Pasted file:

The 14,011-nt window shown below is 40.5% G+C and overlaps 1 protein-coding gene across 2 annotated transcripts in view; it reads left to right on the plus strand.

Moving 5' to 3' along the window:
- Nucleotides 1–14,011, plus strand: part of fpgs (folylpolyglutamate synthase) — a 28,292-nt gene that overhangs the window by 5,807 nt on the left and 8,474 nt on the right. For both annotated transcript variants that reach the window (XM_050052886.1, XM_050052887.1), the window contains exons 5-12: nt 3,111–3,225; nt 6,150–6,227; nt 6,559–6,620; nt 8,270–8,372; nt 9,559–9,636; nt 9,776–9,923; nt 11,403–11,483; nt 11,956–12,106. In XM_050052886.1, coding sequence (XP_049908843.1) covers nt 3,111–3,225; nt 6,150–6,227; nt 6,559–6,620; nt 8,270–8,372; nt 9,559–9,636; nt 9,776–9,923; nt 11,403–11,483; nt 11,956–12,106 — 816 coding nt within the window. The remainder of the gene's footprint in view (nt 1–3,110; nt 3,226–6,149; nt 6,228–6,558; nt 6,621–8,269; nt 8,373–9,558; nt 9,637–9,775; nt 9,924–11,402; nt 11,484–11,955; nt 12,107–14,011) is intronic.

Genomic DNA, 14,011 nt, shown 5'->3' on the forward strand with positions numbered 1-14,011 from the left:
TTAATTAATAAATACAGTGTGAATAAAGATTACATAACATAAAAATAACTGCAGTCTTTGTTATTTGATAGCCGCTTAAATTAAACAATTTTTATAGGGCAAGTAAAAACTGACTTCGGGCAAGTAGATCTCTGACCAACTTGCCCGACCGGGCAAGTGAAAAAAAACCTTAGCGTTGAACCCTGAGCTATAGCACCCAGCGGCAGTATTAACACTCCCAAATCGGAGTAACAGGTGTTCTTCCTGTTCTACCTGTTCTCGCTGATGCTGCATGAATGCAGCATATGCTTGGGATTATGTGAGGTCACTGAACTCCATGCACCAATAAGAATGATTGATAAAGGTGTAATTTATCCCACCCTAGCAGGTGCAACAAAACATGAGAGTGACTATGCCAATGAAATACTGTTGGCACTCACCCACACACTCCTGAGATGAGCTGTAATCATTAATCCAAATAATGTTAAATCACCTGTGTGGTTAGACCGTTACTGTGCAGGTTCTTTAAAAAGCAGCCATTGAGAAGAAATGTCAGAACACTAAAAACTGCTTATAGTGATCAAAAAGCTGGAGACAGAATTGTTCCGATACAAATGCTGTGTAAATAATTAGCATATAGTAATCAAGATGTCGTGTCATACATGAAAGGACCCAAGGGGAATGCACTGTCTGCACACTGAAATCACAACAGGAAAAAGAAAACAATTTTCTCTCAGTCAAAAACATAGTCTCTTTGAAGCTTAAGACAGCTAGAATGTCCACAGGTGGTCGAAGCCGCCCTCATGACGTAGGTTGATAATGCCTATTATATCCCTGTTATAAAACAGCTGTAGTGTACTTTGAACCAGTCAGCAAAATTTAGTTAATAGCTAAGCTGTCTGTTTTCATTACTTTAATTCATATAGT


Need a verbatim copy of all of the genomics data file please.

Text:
The 14,011-nt window shown below is 40.5% G+C and overlaps 1 protein-coding gene across 2 annotated transcripts in view; it reads left to right on the plus strand.

Moving 5' to 3' along the window:
- Nucleotides 1–14,011, plus strand: part of fpgs (folylpolyglutamate synthase) — a 28,292-nt gene that overhangs the window by 5,807 nt on the left and 8,474 nt on the right. For both annotated transcript variants that reach the window (XM_050052886.1, XM_050052887.1), the window contains exons 5-12: nt 3,111–3,225; nt 6,150–6,227; nt 6,559–6,620; nt 8,270–8,372; nt 9,559–9,636; nt 9,776–9,923; nt 11,403–11,483; nt 11,956–12,106. In XM_050052886.1, coding sequence (XP_049908843.1) covers nt 3,111–3,225; nt 6,150–6,227; nt 6,559–6,620; nt 8,270–8,372; nt 9,559–9,636; nt 9,776–9,923; nt 11,403–11,483; nt 11,956–12,106 — 816 coding nt within the window. The remainder of the gene's footprint in view (nt 1–3,110; nt 3,226–6,149; nt 6,228–6,558; nt 6,621–8,269; nt 8,373–9,558; nt 9,637–9,775; nt 9,924–11,402; nt 11,484–11,955; nt 12,107–14,011) is intronic.

Genomic DNA, 14,011 nt, shown 5'->3' on the forward strand with positions numbered 1-14,011 from the left:
TTAATTAATAAATACAGTGTGAATAAAGATTACATAACATAAAAATAACTGCAGTCTTTGTTATTTGATAGCCGCTTAAATTAAACAATTTTTATAGGGCAAGTAAAAACTGACTTCGGGCAAGTAGATCTCTGACCAACTTGCCCGACCGGGCAAGTGAAAAAAAACCTTAGCGTTGAACCCTGAGCTATAGCACCCAGCGGCAGTATTAACACTCCCAAATCGGAGTAACAGGTGTTCTTCCTGTTCTACCTGTTCTCGCTGATGCTGCATGAATGCAGCATATGCTTGGGATTATGTGAGGTCACTGAACTCCATGCACCAATAAGAATGATTGATAAAGGTGTAATTTATCCCACCCTAGCAGGTGCAACAAAACATGAGAGTGACTATGCCAATGAAATACTGTTGGCACTCACCCACACACTCCTGAGATGAGCTGTAATCATTAATCCAAATAATGTTAAATCACCTGTGTGGTTAGACCGTTACTGTGCAGGTTCTTTAAAAAGCAGCCATTGAGAAGAAATGTCAGAACACTAAAAACTGCTTATAGTGATCAAAAAGCTGGAGACAGAATTGTTCCGATACAAATGCTGTGTAAATAATTAGCATATAGTAATCAAGATGTCGTGTCATACATGAAAGGACCCAAGGGGAATGCACTGTCTGCACACTGAAATCACAACAGGAAAAAGAAAACAATTTTCTCTCAGTCAAAAACATAGTCTCTTTGAAGCTTAAGACAGCTAGAATGTCCACAGGTGGTCGAAGCCGCCCTCATGACGTAGGTTGATAATGCCTATTATATCCCTGTTATAAAACAGCTGTAGTGTACTTTGAACCAGTCAGCAAAATTTAGTTAATAGCTAAGCTGTCTGTTTTCATTACTTTAATTCATATAGT